That helps us really increase in faith. Claim this as a promise, brethren. What is the most important, overall goal that we really desire? That we be in the Kingdom of God! Isn't that correct? Everything else is subordinate to that—isn't it? Yes, In varying degrees! As long as we remember that then we understand what He's talking about here.

Verse 8: "In this is My Father glorified, that you bear much fruit; so shall you be My disciple…. [If you're not bearing fruit, then in degree you may not be His disciples.] …As the Father has loved Me, I also have loved you… [There cannot be any greater superlative of love. Absolutely there cannot be.] …[continue] live in My love. If you keep My commandments, you shall live in My love; just as I have kept My Father's commandments and live in His love" (vs 8-10). That ties right in with these last few verses that we have in 1-Peter, the first chapter.

Let's go back to 1-Peter again, and we'll do just a little bit more surveying. I would like you to write down these following words so below each one of these words you will have enough space to write down a verse or two—and these we all find in chapter one:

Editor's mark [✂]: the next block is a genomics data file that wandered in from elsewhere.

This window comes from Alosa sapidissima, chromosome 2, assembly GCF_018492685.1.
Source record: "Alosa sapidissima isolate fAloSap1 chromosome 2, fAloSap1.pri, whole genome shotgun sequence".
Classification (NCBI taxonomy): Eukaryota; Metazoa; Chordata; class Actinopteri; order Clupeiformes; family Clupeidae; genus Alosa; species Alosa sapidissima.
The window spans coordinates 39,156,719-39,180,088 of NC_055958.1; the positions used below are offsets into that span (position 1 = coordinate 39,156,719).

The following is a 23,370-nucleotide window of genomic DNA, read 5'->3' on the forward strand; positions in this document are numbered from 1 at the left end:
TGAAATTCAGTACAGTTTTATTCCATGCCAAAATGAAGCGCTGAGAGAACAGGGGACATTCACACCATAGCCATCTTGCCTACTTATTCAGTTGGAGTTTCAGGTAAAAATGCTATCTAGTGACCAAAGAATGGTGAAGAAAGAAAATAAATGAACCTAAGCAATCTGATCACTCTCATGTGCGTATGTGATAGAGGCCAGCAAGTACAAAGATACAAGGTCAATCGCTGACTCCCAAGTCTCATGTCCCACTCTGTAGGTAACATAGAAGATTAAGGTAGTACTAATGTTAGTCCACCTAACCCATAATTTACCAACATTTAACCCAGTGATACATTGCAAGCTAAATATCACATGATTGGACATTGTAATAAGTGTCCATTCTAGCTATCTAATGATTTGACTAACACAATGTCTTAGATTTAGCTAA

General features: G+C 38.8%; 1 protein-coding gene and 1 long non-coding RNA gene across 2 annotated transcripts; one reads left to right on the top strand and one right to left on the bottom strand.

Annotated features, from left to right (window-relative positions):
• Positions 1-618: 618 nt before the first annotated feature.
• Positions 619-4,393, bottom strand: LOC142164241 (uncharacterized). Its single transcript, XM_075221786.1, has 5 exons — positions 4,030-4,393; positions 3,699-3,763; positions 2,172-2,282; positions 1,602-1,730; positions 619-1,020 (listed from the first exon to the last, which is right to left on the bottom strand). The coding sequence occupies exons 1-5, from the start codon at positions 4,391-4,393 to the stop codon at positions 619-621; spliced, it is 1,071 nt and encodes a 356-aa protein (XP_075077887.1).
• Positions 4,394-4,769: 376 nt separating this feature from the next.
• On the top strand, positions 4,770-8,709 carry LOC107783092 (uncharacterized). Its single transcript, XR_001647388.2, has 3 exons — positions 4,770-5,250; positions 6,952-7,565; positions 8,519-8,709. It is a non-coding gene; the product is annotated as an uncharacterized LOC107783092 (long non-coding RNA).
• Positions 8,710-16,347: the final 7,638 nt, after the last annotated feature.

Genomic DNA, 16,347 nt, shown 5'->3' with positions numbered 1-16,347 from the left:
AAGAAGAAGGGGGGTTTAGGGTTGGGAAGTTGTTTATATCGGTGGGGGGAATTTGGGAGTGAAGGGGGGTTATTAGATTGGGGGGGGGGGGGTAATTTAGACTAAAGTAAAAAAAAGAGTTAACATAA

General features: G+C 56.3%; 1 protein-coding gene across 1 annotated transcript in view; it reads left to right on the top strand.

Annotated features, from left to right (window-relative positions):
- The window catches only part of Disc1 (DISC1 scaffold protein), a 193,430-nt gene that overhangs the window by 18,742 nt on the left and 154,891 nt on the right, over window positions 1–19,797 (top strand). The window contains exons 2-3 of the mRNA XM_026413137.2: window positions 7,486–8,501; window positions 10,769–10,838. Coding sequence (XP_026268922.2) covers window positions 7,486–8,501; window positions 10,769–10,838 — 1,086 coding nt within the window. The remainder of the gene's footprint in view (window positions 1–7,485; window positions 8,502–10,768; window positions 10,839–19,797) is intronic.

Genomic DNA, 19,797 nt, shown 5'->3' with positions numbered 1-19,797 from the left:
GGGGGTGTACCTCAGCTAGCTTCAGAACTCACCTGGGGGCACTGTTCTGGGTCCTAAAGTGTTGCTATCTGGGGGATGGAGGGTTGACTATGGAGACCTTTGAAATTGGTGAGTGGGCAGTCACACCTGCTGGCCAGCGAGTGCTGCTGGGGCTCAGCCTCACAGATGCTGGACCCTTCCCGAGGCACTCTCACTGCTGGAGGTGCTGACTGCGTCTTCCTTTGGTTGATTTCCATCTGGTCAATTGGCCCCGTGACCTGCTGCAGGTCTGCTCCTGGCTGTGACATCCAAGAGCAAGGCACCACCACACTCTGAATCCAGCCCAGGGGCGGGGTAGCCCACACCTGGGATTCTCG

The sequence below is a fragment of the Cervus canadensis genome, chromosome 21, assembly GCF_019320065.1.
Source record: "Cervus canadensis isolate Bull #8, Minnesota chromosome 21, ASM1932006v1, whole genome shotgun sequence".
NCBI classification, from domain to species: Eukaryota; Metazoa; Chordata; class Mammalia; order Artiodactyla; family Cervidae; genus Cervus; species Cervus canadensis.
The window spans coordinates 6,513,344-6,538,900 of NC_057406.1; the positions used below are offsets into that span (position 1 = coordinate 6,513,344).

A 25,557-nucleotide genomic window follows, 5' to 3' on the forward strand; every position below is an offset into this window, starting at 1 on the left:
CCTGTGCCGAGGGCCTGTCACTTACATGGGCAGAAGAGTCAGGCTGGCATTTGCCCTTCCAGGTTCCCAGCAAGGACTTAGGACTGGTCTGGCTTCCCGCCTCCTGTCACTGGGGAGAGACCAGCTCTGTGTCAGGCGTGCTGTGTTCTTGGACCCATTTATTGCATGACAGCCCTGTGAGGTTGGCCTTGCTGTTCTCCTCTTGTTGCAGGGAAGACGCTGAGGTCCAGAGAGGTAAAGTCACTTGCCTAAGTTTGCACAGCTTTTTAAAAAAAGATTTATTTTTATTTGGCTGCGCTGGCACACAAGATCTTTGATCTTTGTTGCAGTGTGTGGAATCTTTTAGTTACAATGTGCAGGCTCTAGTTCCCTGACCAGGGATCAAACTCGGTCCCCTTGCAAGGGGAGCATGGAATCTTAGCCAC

• Hope
  • Faith
  • Grace
  • Obedience
  • Holiness
  • Love

We will do this in all of the chapters as we go through. And the reason for doing this is to show you how wonderfully how God inspired this to be written. It is amazing! Since Peter gives hope, but not without faith, and not without love, and not without obedience, and not without grace.

1-Peter 1

I. Hope

  • v 3: "…[He] has begotten us again into a living hope[how?] …through the resurrection of Jesus Christ from the dead."

  • v 13: "For this reason, have your minds ready, be self-controlled, and be fully hoping in the grace…"
  • v 21: "Even for you who through Him are believing in God, Who raised Him up from the dead and gave Him glory, so that your faith and hope might be in God."

Let's look at this hope again in these three verses: 3, 13 & 21.

      • v 3: "…into a living hope through the resurrection of Jesus Christ from the dead." So it's connected with the resurrection from the dead. Christ is the firstfruits. Afterward, those that are His, at His coming.

See how beautifully all of this ties together.

  • v 13: "…be fully [completely] hoping in the grace..."

Now this is a different aspect of grace than just the forgiveness of sin. Be hoping in the grace that is being brought to you at the revelation of Jesus Christ, which is telling us what? What is the final grace that God is going to give us? At the resurrection, a completely Holy body and mind! This is the grace, the final grace of the resurrection that God gives. If there's anything we don't deserve, that's it! That's why it fits into the grace.